Putting on a Show Part One

The first step to putting on a show is to secure funding.

The first step to putting on a Story Storks show is to apply to the Arts Council for funding, be turned down, go through an emotional turmoil 80s montage of a week and then think ‘Oh sod it – I can do this’, plunge on, write and perform a brilliant show losing a stone in weight through stress.

I’m in the process of putting together this years’ Christmas Show which will be ‘The Three Little Christmas Pigs’ and this week I’ve been turned down for funding. I’m still in my 80s montage. Sleep evades me. I will put legwarmers on later and dance infront of You Tube classics to try and get clarity on the matter.

Of course I’m still doing it. The show is cast (amazing actors). The Rose Theatre are onboard to sell our tickets and promote us (they love us). Infact it was the CEO of the Rose Theatre who convinced me I should go for Arts Council funding in the first place. He obviously thinks we’re worth it.

And to be fair I didn’t ask for very much. I didn’t want it to be a total disaster if they said no!

This year I’ve booked a proper theatre! We’re in the Arthur Cotterill Theatre in Kingston College. There will be a stage and seats and lights and sound and scenery. We will be quite literally the only theatre company for miles around offering a Christmas show for early years children, and I promise it will be full of magic and wonder. I wouldn’t do it if it wasn’t!

But now I need to come up with ideas for alternative funding. Current thoughts include:

  1. Write, illustrate and publish the book in time for 1st November. I’ll be OK with the writing part!
  2. Program advertising
  3. Sell cuddly pigs in the foyer
  4. Sell actual pigs in the market
  5. Hog roast
  6. Bacon sandwiches
  7. Sponsored little piggy run! We could get the kids to run round a park, collect sponsorship from grandparents and aunties.
  8. Piggy picnic! Oooo I like that.
  9. Ask local businesses for sponsorship
  10. Do what I did last year and sell more than enough tickets to cover all my costs.

Whilst number 10 is the most likely to happen I’m not yet dismissing writing the book or piggy picnic! Piggy Picnic could be the title of a book?!?!? This could run and run. Of course if you run a local business and would like to sponsor us or advertise in the program I’m not turning that down either.

Anyway, tickets go on sale at the Rose Theatre on the 4th September and are £11.50 each. The Saturday morning tickets will be pretty much sold out by the end of September I can guarantee so if you want to come to that performance set your reminder now!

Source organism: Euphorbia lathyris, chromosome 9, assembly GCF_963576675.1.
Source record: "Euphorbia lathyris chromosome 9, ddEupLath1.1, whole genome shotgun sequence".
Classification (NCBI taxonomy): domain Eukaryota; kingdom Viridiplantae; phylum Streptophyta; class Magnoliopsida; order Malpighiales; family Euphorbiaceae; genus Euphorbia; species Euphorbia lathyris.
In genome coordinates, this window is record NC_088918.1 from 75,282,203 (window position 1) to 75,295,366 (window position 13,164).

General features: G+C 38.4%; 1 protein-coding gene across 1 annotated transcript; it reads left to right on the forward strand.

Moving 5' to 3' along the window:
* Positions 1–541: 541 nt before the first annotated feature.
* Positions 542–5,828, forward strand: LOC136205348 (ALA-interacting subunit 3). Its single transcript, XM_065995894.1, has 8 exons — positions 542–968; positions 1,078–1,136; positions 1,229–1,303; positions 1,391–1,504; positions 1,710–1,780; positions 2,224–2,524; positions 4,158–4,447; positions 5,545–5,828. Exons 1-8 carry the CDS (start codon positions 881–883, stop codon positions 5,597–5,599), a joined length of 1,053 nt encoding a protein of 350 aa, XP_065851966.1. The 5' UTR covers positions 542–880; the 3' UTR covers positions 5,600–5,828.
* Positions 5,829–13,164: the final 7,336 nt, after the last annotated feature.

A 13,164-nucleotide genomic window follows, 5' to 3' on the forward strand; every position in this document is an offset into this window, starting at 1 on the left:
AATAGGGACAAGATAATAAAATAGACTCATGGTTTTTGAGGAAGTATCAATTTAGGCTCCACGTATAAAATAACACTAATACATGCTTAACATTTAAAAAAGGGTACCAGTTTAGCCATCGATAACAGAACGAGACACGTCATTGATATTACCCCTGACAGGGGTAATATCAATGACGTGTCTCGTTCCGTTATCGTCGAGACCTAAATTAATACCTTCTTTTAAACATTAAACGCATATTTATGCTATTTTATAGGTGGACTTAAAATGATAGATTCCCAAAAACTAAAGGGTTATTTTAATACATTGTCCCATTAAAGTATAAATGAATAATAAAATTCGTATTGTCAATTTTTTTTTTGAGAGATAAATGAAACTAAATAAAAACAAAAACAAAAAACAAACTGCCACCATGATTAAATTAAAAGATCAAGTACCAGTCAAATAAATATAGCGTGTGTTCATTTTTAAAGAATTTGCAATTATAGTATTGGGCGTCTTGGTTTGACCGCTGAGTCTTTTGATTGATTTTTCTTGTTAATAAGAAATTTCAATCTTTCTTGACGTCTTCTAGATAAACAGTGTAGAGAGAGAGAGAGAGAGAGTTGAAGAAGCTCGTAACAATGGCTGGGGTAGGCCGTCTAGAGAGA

The show will be running from December 5th to December 9th. To start with performances on the 5th, 6th and 7th will be for schools and early years providers only but as we get closer to the date we’ll open up any free tickets we have.

School discounts are available AND because we at Story Storks understand our customers we are going to offer 1 free ticket for every 3 tickets bought. With children so young the ratio of adults to children is 1 to 3 but most theatres only offer 1 free ticket for every 10 bought. For an early years show that simply doesn’t add up. Hopefully this structure will mean we can get even more little bums on seats, experiencing the magic and nurturing a lifelong love of theatre.

It’s an ambitious project. I am so up for it that if my theatrical ambition were muscles then I’ve eaten both my spinach and popeyes. I hope you’ll come along and support us. If you have any other support you can offer then please do contact me…especially if it’s a bacon sandwich!


If you enjoyed this blog you may also enjoy

Summer Holiday Parenting fails

Happy Birthday Story Storks

The High Price of the Summer Holidays


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SARAH CANTRILL is a woman on a mission to inspire every young child to become a reader for pleasure.  She is the Artistic Director & Founder of STORY STORKS, a social enterprise that delivers interactive story workshops to early years children and their grown ups, that help kids to fall in love with stories and develop their early language skills meaning that they have an easier time of learning to read when the time is right. She is also passionate about helping and supporting parents through the early years and lobbying for a better understanding of them and the issues they present.  Occasionally she also speaks up for the kids too!


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